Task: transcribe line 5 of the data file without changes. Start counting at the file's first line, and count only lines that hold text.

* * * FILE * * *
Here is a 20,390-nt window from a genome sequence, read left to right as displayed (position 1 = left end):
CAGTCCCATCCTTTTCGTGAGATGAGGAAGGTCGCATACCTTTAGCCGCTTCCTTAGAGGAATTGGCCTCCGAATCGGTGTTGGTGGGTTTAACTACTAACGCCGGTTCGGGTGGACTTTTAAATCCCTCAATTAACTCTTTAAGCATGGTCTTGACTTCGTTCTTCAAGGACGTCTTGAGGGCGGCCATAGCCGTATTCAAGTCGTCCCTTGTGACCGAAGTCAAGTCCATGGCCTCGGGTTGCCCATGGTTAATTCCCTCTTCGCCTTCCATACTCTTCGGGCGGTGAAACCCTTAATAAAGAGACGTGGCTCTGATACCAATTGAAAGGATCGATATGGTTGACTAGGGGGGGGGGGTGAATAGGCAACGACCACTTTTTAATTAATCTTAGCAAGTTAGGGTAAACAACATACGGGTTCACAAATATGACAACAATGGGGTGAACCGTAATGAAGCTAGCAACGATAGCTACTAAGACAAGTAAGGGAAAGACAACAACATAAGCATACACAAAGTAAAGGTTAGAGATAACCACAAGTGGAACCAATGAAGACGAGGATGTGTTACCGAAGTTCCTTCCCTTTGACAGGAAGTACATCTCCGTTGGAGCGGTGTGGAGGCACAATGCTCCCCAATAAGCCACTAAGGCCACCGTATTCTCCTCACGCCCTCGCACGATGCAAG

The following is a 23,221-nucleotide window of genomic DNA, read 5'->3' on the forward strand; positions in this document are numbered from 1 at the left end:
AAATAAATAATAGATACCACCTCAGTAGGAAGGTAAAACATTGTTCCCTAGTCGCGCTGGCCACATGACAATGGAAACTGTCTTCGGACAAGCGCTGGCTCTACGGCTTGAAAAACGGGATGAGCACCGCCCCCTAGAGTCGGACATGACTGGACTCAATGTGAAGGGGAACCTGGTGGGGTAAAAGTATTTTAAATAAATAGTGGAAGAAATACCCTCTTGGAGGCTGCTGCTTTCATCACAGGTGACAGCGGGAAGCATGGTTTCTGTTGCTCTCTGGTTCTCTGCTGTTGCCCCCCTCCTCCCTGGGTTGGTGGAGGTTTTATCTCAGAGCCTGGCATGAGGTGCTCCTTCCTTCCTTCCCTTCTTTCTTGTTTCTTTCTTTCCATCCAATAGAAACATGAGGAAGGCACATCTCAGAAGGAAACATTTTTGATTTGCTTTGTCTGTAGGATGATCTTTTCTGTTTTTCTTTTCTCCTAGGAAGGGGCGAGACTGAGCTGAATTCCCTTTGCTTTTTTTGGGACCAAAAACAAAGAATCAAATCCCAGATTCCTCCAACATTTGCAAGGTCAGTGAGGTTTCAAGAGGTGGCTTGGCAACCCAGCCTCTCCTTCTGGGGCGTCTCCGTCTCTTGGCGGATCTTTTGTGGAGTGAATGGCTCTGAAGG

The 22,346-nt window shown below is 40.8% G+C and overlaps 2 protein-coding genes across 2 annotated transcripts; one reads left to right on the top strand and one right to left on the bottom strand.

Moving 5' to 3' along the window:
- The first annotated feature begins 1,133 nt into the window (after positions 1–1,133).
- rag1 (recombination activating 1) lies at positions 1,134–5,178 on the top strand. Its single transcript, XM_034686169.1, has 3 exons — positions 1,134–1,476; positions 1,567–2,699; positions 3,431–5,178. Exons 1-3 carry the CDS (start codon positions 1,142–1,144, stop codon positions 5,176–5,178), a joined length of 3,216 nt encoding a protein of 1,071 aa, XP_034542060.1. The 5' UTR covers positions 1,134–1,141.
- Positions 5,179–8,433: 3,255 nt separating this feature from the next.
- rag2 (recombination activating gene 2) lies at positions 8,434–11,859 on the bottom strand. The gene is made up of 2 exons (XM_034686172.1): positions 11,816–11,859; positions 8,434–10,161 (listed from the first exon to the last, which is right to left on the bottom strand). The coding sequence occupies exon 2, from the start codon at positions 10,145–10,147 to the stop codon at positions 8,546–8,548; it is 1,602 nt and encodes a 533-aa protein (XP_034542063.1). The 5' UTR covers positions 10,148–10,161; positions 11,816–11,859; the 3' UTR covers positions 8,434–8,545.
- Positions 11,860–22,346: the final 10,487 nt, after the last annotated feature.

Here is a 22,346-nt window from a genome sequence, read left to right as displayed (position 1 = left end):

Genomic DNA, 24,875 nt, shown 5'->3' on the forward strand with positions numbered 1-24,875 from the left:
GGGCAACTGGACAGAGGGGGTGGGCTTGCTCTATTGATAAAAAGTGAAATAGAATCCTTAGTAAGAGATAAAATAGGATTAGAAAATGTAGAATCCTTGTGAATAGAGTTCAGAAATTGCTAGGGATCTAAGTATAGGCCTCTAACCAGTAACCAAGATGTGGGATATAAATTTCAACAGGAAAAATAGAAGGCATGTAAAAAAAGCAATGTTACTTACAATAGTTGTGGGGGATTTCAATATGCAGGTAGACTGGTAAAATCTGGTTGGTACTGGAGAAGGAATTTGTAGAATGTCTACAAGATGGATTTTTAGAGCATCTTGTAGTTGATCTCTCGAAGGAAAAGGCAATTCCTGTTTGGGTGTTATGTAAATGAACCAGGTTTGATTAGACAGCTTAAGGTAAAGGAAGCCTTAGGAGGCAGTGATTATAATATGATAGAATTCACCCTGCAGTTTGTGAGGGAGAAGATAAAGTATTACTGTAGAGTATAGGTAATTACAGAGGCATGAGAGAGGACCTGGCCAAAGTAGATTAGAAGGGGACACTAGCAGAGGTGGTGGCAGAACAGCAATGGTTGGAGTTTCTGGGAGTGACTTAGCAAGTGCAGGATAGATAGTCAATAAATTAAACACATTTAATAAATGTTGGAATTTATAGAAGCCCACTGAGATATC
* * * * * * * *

The 22,346-nt window shown below is 40.8% G+C and overlaps 2 protein-coding genes across 2 annotated transcripts; one reads left to right on the top strand and one right to left on the bottom strand.